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UNC Chapel Hill explores new method for measuring galactic evolution of lithium.

The dome of the SOAR telescope observatory 8,775 feet in the Chilean Andes is shown in this photo.


In a new Report led by UNC graduate student Ben Kaiser and published in the journal Science, astrophysicists and astronomers from UNC, the University of Montreal, and Los Alamos National Lab identified lithium for the first time in the atmosphere of a white dwarf.
Lithium is one of the 3 elements formed in the Big Bang, so in the early part of our galaxy’s history its abundance was greater than that of Calcium and the other elements that make up rocks and asteroids. These elements had to be formed later in stars. Lithium is also made in some stellar explosions after the big bang, but it is also destroyed in stars by nuclear processes ​even at ​relatively low temperatures. The history of li​thium abundances is therefore very hard to measure using stars, as has been the only method until now. In the ​Solar ​System we ​use lithium ​abundances measured from meteorites ​(specifically CI Chondrites, see figure) ​instead of the ​Sun, because ​the Sun is known to be deficient in lithium, a fact which is attributed to the Sun’s likely destruction of lithium.

Lithium helps power cell phones and computers and stabilize moods. But scientists have been stumped by what’s become of the lithium that was expected from the Big Bang, a discrepancy known as the “cosmological lithium problem.”

They discovered li​thium that has been accreted onto old white dwarfs from exo-asteroids. This provides a much better way to analyze li​thium history than stars. The oldest white dwarf asteroids will reach back to the earliest planet formation in the Galaxy, tracing element abundances over a very long history—more than we can do from our 4.5B year old solar system.

Our own, Chris Clemens, led the design of the unique spectrograph, which measures how much light is emitted by a white dwarf. White dwarfs are the leftover cores that remain when stars die and they can be surrounded by rocky worlds.

The team was able to measure the chemical make-up of the asteroids, and for the first time identified and measured both lithium and potassium from an extrasolar rocky body.

“Our measurement of lithium from a rocky body in another solar system lays the foundation for a more reliable method of tracking the amount of lithium in our galaxy over time,” Clemens said.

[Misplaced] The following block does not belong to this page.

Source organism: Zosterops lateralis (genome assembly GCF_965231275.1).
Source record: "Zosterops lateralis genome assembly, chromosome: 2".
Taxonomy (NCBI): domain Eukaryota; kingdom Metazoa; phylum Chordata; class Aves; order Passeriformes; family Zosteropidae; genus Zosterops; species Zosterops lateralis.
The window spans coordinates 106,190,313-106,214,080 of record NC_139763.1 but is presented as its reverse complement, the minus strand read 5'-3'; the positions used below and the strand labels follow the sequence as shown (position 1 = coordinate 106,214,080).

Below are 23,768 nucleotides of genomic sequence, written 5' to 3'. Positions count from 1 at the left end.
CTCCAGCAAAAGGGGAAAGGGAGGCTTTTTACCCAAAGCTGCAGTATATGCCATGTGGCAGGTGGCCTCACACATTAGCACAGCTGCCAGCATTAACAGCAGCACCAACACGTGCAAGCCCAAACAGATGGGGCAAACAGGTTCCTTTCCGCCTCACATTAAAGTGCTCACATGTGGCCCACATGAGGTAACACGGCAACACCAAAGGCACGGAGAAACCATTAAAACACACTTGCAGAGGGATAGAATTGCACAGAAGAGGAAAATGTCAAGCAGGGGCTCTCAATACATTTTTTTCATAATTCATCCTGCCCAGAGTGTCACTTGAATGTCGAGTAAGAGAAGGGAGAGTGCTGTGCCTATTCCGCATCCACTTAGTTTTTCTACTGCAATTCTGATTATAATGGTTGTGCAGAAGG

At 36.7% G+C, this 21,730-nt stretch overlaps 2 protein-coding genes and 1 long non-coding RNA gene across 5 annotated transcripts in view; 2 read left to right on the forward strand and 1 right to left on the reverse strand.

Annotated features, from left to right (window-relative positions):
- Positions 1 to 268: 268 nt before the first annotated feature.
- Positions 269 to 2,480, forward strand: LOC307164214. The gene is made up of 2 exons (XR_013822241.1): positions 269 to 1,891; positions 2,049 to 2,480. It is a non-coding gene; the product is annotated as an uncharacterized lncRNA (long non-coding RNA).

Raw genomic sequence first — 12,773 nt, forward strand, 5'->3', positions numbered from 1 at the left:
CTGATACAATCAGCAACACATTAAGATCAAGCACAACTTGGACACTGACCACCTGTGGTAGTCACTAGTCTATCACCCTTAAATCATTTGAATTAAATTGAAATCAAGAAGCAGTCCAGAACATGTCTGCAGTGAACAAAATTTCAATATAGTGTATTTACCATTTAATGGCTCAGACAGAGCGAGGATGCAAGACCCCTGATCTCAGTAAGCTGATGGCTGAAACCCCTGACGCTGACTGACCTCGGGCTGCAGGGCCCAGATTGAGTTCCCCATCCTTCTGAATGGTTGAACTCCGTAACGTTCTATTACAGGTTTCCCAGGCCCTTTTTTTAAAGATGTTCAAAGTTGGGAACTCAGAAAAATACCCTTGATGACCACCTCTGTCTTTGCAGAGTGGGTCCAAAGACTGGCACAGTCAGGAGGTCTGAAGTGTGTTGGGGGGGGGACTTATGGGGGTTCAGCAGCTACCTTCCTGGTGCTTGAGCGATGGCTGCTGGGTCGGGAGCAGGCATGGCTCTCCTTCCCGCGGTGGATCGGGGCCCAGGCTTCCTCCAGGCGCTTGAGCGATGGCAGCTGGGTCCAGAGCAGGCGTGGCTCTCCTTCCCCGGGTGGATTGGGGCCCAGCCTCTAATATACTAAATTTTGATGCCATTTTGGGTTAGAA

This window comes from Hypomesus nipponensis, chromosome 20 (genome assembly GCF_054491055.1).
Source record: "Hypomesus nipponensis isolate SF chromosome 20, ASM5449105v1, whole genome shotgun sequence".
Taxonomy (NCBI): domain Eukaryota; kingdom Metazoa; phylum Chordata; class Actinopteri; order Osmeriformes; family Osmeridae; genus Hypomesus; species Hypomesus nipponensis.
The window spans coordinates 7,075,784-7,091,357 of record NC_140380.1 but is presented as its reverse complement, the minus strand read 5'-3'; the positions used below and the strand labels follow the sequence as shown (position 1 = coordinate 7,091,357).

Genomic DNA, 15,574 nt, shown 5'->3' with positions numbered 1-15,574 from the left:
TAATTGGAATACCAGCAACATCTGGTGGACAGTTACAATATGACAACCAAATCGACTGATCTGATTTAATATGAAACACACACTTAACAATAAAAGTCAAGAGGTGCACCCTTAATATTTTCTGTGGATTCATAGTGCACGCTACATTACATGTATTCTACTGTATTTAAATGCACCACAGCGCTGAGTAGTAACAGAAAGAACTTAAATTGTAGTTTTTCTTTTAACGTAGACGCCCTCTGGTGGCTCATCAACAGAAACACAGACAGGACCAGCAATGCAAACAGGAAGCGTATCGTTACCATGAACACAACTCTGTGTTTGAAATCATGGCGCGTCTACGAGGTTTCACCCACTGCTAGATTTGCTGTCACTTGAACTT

Spite diagram with accreted extrasolar planetesimals from white dwarfs included (adapted from Figure 4 of Kaiser et al. 2020)

Lithium abundance A(Li) is shown as a function of iron abundance [Fe/H]. Logarithmic number abundances for the white dwarfs WD J1644–0449 (red) and SDSS J1330+6435 (purple) are compared to CI Chondrites (blue square, from Lodders, Palme, and Gail 2009) and the Sun (blue circle). Star symbols show the measured atmospheric abundances and diamonds show the inferred accreted body abundances, assuming steady-state accretion phase (SSP) for the white dwarf measurements. Downward faded arrows show corrections to the inferred abundance ratios if the accretion has been in the decreasing phase for 5 Ca sinking times (see Table S4) in the style of Swan et al. 2019. Vertical error bars show 1-σ uncertainties. Sloped lines for each white dwarf represent abundances rescaled to A(Li) using log(Ca/Fe) relations for thick disk (solid lines) and thin disk (dotted lines) Galactic stellar populations, extending over the full range of those populations (see supplement of Kaiser et al. 2020). The white dwarf symbol placement in [Fe/H] is representative and does not depict a preferred value (see supplement). Predicted values for BBN and expected Galactic Li enrichment history are shown by the dashed line (Coc, Uzan, and Vangioni 2014; Grisoni et al. 2019). Measurements of A(Li) and [Fe/H] for a sample of typical stars from the Solar neighborhood (circles) are also shown (Bensby, Feltzing, and Oey 2014; Bensby and Lind 2018).

This figure has been modified from figure 4 of Kaiser et al. 2020 to include the legend from figure 3 of Kaiser et al. 2020. The caption has been modified to include elements of captions for figures 2 and 3 of Kaiser et al. 2020 to allow for clarity in figure 4 as a standalone figure and to spell out references. References using numbered endnotes have been replaced with author-date format or explicit statements to see the supplement.

-For full article please follow the link below

Can white dwarfs help solve the cosmological lithium problem? – College of Arts & Sciences (

-For the article found in the journal Science please follow the link below

Lithium pollution of a white dwarf records the accretion of an extrasolar planetesimal | Science (

-For the article found on the Daily Mail UK please follow the link below

Remains of asteroids in a white dwarf star could help astronomers find ‘missing’ lithium  | Daily Mail Online

-For some related background information please follow the link below

The Cosmological Lithium Problem – Department of Physics and Astronomy (

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